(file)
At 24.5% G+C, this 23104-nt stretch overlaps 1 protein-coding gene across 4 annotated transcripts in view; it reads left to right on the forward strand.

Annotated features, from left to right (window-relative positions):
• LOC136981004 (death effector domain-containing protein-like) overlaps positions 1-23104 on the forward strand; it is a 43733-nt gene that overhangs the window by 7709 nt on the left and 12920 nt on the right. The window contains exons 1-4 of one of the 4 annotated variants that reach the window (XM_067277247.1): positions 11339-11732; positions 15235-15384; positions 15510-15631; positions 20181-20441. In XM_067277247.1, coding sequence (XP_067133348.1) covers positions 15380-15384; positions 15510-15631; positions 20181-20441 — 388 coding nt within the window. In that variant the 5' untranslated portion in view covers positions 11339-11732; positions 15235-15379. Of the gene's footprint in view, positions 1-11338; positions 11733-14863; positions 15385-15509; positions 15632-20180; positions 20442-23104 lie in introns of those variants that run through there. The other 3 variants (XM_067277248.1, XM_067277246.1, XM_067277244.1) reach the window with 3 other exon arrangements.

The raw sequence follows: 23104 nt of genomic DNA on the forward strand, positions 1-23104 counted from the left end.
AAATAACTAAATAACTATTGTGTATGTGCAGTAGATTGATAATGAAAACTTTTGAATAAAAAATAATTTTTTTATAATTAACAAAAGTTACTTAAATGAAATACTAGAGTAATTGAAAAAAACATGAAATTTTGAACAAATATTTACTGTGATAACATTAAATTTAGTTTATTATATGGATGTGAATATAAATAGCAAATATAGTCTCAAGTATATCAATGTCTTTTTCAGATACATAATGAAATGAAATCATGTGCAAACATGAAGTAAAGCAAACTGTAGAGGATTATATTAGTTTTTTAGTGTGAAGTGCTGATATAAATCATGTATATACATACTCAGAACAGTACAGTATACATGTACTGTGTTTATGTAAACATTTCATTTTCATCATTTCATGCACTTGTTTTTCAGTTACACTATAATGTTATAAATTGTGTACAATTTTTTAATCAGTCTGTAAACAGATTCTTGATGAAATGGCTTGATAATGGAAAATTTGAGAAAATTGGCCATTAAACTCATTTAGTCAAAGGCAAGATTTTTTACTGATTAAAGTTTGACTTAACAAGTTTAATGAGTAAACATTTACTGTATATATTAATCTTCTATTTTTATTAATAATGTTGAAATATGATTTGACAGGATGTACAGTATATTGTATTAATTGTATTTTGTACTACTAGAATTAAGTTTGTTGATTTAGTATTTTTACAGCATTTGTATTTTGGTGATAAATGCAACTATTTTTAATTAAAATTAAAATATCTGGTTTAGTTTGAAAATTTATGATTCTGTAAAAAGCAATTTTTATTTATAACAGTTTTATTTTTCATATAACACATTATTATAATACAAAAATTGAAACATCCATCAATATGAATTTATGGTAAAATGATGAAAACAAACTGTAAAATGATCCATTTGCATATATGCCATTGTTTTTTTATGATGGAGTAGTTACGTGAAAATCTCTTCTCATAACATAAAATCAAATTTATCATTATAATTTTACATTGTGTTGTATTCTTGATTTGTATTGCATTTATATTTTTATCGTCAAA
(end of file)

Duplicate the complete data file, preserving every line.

At 24.5% G+C, this 23104-nt stretch overlaps 1 protein-coding gene across 4 annotated transcripts in view; it reads left to right on the forward strand.

Annotated features, from left to right (window-relative positions):
• LOC136981004 (death effector domain-containing protein-like) overlaps positions 1-23104 on the forward strand; it is a 43733-nt gene that overhangs the window by 7709 nt on the left and 12920 nt on the right. The window contains exons 1-4 of one of the 4 annotated variants that reach the window (XM_067277247.1): positions 11339-11732; positions 15235-15384; positions 15510-15631; positions 20181-20441. In XM_067277247.1, coding sequence (XP_067133348.1) covers positions 15380-15384; positions 15510-15631; positions 20181-20441 — 388 coding nt within the window. In that variant the 5' untranslated portion in view covers positions 11339-11732; positions 15235-15379. Of the gene's footprint in view, positions 1-11338; positions 11733-14863; positions 15385-15509; positions 15632-20180; positions 20442-23104 lie in introns of those variants that run through there. The other 3 variants (XM_067277248.1, XM_067277246.1, XM_067277244.1) reach the window with 3 other exon arrangements.

The raw sequence follows: 23104 nt of genomic DNA on the forward strand, positions 1-23104 counted from the left end.
AAATAACTAAATAACTATTGTGTATGTGCAGTAGATTGATAATGAAAACTTTTGAATAAAAAATAATTTTTTTATAATTAACAAAAGTTACTTAAATGAAATACTAGAGTAATTGAAAAAAACATGAAATTTTGAACAAATATTTACTGTGATAACATTAAATTTAGTTTATTATATGGATGTGAATATAAATAGCAAATATAGTCTCAAGTATATCAATGTCTTTTTCAGATACATAATGAAATGAAATCATGTGCAAACATGAAGTAAAGCAAACTGTAGAGGATTATATTAGTTTTTTAGTGTGAAGTGCTGATATAAATCATGTATATACATACTCAGAACAGTACAGTATACATGTACTGTGTTTATGTAAACATTTCATTTTCATCATTTCATGCACTTGTTTTTCAGTTACACTATAATGTTATAAATTGTGTACAATTTTTTAATCAGTCTGTAAACAGATTCTTGATGAAATGGCTTGATAATGGAAAATTTGAGAAAATTGGCCATTAAACTCATTTAGTCAAAGGCAAGATTTTTTACTGATTAAAGTTTGACTTAACAAGTTTAATGAGTAAACATTTACTGTATATATTAATCTTCTATTTTTATTAATAATGTTGAAATATGATTTGACAGGATGTACAGTATATTGTATTAATTGTATTTTGTACTACTAGAATTAAGTTTGTTGATTTAGTATTTTTACAGCATTTGTATTTTGGTGATAAATGCAACTATTTTTAATTAAAATTAAAATATCTGGTTTAGTTTGAAAATTTATGATTCTGTAAAAAGCAATTTTTATTTATAACAGTTTTATTTTTCATATAACACATTATTATAATACAAAAATTGAAACATCCATCAATATGAATTTATGGTAAAATGATGAAAACAAACTGTAAAATGATCCATTTGCATATATGCCATTGTTTTTTTATGATGGAGTAGTTACGTGAAAATCTCTTCTCATAACATAAAATCAAATTTATCATTATAATTTTACATTGTGTTGTATTCTTGATTTGTATTGCATTTATATTTTTATCGTCAAA